The exploration of archaeological monuments in the early modern period is often recounted as a necessary but rather erratic prelude to the more scientific achievements of archaeology since the mid-19th century. The contribution of early antiquarians is often undervalued as a result. Their contribution was often startlingly original, and deserves re-evaluation in light of current debates about archaeological resources as a public good.
This lecture will focus on the networks of knowledge and practices between the epicentre of antiquarian activity in Rome, and the Maltese archipelago, out on the periphery, south of Sicily. In spite of their remote location, the megalithic monuments of Malta were the subject of scholarly debate from the early seventeenth century onwards. The rich fossil deposits in Malta’s sedimentary limestone, as well as the tradition of Saint Paul’s shipwreck on the island, also became the subject of scholarly polemic.
An influential figure in this intellectual landscape was Giovanni Francesco Abela, whose career spanned the first half of the seventeenth century. His cabinet of antiquities became the core of Malta’s national archaeological collection. He studied the history, archaeology, toponyms and natural history of the archipelago, while conversing with some of the more notable scholars in Europe. His monumental book describing the archipelago, its archaeology and its history had a lasting influence. Although quite neglected until very recently, Abela is now attracting a new wave of scholarly attention. This lecture will build on recent work to re-examine the worldviews and understanding of the archaeological landscape invented by Abela and his contemporaries, and to investigate how this new way of thinking about the historic environment may have percolated into more popular outlooks and narratives.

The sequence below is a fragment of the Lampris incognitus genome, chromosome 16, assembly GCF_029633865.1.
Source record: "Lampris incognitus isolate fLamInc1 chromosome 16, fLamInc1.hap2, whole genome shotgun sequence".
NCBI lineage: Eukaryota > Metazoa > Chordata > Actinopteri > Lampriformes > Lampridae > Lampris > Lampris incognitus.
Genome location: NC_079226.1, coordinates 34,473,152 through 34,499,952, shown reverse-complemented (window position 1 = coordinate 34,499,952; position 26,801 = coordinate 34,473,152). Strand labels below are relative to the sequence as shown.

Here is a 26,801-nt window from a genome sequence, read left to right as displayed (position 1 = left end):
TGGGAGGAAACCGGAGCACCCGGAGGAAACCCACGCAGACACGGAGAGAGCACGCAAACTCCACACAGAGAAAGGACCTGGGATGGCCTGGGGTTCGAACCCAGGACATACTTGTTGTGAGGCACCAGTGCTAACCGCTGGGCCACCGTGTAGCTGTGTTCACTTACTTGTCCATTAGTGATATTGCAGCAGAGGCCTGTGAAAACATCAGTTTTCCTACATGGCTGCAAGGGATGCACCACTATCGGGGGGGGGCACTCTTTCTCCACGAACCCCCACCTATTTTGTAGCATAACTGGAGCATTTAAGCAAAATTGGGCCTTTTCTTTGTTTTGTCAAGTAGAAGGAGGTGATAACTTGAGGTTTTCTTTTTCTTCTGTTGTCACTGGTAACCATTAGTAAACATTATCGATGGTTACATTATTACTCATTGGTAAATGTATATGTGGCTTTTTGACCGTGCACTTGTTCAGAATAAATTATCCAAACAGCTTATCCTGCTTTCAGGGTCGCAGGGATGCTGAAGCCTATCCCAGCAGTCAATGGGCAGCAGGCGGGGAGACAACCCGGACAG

This event will be in English.
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Dr Reuben Grima is a senior lecturer in the Department of Conservation and Built Heritage at the University of Malta, where he lectures mainly in cultural heritage management. He read for his PhD in archaeology at the Institute of Archaeology, UCL, while holding a Commonwealth Scholarship. Before joining the University of Malta, he held various curatorial roles at Malta’s National Museum of Archaeology. From 2003 to 2011, he served as Heritage Malta’s Senior Curator responsible for Malta’s two prehistoric World Heritage Sites, namely the Megalithic Temples of Malta and the Ħal Saflieni Hypogeum. More recently, he was a research team member of the FRAGSUS project, funded by the European Research Council to investigate fragility and stability in restricted island environments. His current research interests include cultural landscapes, the history of archaeology, and public engagement with the past.